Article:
2. The Political Economics of local public goods and taxation
The recent development of political economy, that is the study of the interactions of politics and economics by applying microeconomic tools and reasoning, is a major branch in current economic research. Yet, most studies concentrate on issues linked to national governments: political business cycles, the size of the central budget, the influence of special interest groups on the implementation of public programmes, for example. However, political competition is as intense between smaller political units as it is at the national level and equally important for the well-being of residents. We intend to focus on the issue of multijurisdictional politics during the workshop, allowing scholars to have a better view of the importance of this topic for economists.
3. Political institutions and fiscal federalism
A striking current political phenomenon is the development of institutions aimed at fostering cooperation between political units, be they local communities or countries. Political borders often seem as a burdensome heritage from the past and need to be modified or overcome. This is particularly relevant in the case of Europe: the issue of enlargement, the controversy between deepening or extending the European Union make clear that the European Union is at the verge of profound institutional changes. The issue of federalism is coming to the forefront on the agenda of policy-makers. Which variety of federalism should be chosen? How should federalism be constrained? What are the relevant relationships between political units and how should political institutions be designed to guide these relationships? What is the right balance between control and autonomy? How should the 'subsidiarity' principle be understood?
Economists are well equipped to contribute to the debate and help framing a consensus on this issue. The bulk of the extant literature suggests that tax competition is a major problem hampering the needed cooperation between political units but the modelling of the role of amenities and their role in tax competition is in its infancy. The notion of fiscal federalism is well-known and used extensively, even though its understanding may be questioned. Thus, it seems appropriate and timely to attack these problems with new tools available to economists, in particular those based on agency theory and game theory so as to set the problems in new contents and uncover yet-hidden difficulties deeply lying within that theoretical nexus.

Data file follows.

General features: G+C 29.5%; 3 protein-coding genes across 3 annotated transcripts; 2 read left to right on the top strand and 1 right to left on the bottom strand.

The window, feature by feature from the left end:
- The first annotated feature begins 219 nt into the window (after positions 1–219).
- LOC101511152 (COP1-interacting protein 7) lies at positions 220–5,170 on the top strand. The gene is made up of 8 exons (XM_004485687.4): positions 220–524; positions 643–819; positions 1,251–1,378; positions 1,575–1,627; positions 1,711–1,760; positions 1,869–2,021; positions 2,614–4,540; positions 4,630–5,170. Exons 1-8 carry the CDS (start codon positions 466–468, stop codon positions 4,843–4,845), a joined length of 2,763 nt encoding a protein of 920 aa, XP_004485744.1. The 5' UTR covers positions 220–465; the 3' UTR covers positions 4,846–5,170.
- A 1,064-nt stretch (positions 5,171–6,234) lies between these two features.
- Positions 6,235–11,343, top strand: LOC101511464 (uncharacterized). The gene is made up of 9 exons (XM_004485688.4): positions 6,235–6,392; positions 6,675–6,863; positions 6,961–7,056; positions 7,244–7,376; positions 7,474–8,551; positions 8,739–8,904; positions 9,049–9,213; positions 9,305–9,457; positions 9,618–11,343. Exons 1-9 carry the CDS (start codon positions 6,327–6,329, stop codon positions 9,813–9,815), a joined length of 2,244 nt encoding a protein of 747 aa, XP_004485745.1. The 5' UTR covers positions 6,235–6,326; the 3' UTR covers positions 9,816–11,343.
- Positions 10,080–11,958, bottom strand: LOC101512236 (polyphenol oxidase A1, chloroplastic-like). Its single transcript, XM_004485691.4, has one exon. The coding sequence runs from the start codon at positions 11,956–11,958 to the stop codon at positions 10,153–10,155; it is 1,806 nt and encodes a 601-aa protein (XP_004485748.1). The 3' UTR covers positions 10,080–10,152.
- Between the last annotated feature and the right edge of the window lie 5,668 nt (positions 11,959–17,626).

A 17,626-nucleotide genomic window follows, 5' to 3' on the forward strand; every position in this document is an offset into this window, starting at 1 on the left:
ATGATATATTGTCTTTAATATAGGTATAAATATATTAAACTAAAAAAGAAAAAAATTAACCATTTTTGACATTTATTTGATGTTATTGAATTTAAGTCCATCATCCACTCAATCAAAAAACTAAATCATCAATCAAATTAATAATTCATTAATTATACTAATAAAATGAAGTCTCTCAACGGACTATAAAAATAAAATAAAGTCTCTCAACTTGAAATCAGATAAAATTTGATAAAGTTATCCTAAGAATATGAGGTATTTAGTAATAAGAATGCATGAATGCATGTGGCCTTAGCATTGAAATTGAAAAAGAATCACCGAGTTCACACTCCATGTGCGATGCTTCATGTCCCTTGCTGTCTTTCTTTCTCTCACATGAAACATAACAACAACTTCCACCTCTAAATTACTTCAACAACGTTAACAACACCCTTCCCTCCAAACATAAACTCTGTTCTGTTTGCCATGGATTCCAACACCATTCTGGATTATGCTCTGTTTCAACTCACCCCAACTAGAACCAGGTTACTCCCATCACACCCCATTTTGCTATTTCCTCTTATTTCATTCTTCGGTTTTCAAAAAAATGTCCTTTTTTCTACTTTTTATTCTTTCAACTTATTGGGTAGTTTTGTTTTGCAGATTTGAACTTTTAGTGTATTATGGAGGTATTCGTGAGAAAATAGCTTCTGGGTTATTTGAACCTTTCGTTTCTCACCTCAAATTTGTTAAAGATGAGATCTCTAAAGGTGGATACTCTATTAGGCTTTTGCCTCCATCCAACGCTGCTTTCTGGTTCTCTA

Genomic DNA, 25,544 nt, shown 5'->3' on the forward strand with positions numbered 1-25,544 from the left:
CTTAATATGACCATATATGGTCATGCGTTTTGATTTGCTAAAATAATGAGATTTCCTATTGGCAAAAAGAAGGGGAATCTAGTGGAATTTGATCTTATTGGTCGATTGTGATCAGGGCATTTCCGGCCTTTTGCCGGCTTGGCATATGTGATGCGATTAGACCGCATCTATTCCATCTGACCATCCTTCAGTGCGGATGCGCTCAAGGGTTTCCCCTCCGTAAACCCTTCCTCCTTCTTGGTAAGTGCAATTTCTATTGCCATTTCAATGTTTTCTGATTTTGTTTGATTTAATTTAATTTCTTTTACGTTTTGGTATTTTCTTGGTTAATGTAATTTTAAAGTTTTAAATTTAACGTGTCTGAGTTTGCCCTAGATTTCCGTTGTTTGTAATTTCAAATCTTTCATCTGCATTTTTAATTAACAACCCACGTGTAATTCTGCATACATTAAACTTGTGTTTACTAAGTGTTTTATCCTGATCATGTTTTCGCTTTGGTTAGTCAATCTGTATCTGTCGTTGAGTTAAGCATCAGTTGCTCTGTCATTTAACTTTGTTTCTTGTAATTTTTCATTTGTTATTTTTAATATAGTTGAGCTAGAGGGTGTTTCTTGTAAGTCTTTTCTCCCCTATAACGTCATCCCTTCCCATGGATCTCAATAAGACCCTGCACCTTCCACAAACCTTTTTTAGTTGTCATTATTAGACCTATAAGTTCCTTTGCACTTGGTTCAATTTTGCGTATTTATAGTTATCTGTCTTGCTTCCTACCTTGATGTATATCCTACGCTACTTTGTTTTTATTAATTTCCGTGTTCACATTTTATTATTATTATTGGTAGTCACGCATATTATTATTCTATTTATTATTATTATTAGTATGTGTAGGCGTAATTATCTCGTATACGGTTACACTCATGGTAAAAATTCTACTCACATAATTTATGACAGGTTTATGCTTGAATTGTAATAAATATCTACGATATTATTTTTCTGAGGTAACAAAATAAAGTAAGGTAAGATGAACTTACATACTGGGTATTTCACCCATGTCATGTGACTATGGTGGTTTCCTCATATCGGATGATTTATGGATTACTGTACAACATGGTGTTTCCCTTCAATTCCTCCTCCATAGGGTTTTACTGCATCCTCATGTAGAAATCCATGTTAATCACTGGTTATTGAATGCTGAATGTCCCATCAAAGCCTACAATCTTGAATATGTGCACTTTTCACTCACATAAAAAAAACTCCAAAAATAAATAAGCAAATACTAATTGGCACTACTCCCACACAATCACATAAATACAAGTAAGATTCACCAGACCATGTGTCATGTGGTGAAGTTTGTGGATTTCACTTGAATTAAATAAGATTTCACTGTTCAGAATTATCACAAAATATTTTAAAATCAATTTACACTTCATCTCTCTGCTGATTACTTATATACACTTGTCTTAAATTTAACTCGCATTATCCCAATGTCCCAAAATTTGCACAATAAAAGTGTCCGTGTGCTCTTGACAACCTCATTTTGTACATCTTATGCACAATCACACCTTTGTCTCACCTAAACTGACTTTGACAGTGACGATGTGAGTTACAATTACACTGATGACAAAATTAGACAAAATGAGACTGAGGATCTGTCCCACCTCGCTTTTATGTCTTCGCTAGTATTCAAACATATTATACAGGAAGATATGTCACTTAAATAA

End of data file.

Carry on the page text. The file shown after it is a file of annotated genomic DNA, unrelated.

These three themes are of course strongly interrelated. That is why we propose to take these themes as the three pillars of the workshop. The papers presented at the workshop will be based on analytical tools, now widely used by economists. We expect participants to draw from various theories used by economists for addressing social problems: non-cooperative game theory, agency theory, evolutionary games, and coalition theory.
We intend to have a panel of about 16 participants, 4 to 6 in each topic of the workshop. We expect that the mixing of themes and approaches, developed by leading scholars in the field of public economics, will generate significant and meaningful discussion and interactions, helping to create a new understanding of the issues linked to local public economics and politics. Besides exchanging knowledge between European researchers in this important area, and presenting an opportunity for individuals to expose their work to critical feedback we anticipate that the workshop will contribute to the current political debates in democratic countries on how to design better public institutions for the common good.
- Salvador Barbera,
Autonomous University of Barcelona, Spain.
- Giorgio Bellettini,
Dipartimento di Scienze Economiche
Università di Bologna
P.zza Scaravilli 2
40126 Bologna ITALY.
- Carlo Carraro,
University of Venice, Italy.
- Alessandra Casella,
Columbia Universityand GREQAM, Marseille
Dept of Economics, Columbia University,
420 West 118th Street, New York, NY 10027
- John Conley,
Department of Economics
University of Illinois
Champaign, IL 61820
- Amrita Dhillon
Dept of Economics
University of Warwick
Coventry CV4 7AL, UK
- Philippe Jehiel,
Ecole Nationale des Ponts et Chaussées,
28 rue des Saints-Pères, Paris 75007, France.
- Ben Lockwood
University of Warwick
Dept of Economics
University of Warwick
Coventry CV4 7AL, UK
- Fabien Moizeau,
EUREQua, University Paris-1 Panthéon-Sorbonne,
106-112 Bd de l'Hôpital, 75013 Paris, France.
- Pierre Pestieau,
Université of Liège, Belgique.
- Magali Verdonck,
Department of Economic, University of Louvain,
3 place Montesquieu, B-1348 Louvain la Neuve, Belgique.
- Pieter Ruys,
Department of Economics,
Tilburg University, PO Box 90153
5000 LE Tilburg, Netherlands.
- Christian Schultz,
Institute of Economics,
University of Copenhagen, Denmark.
- Ben Zissimos and Myrna Wooders,
Warwick University, UK
Dept of Economics
University of Warwick, Coventry CV4 7AL, UK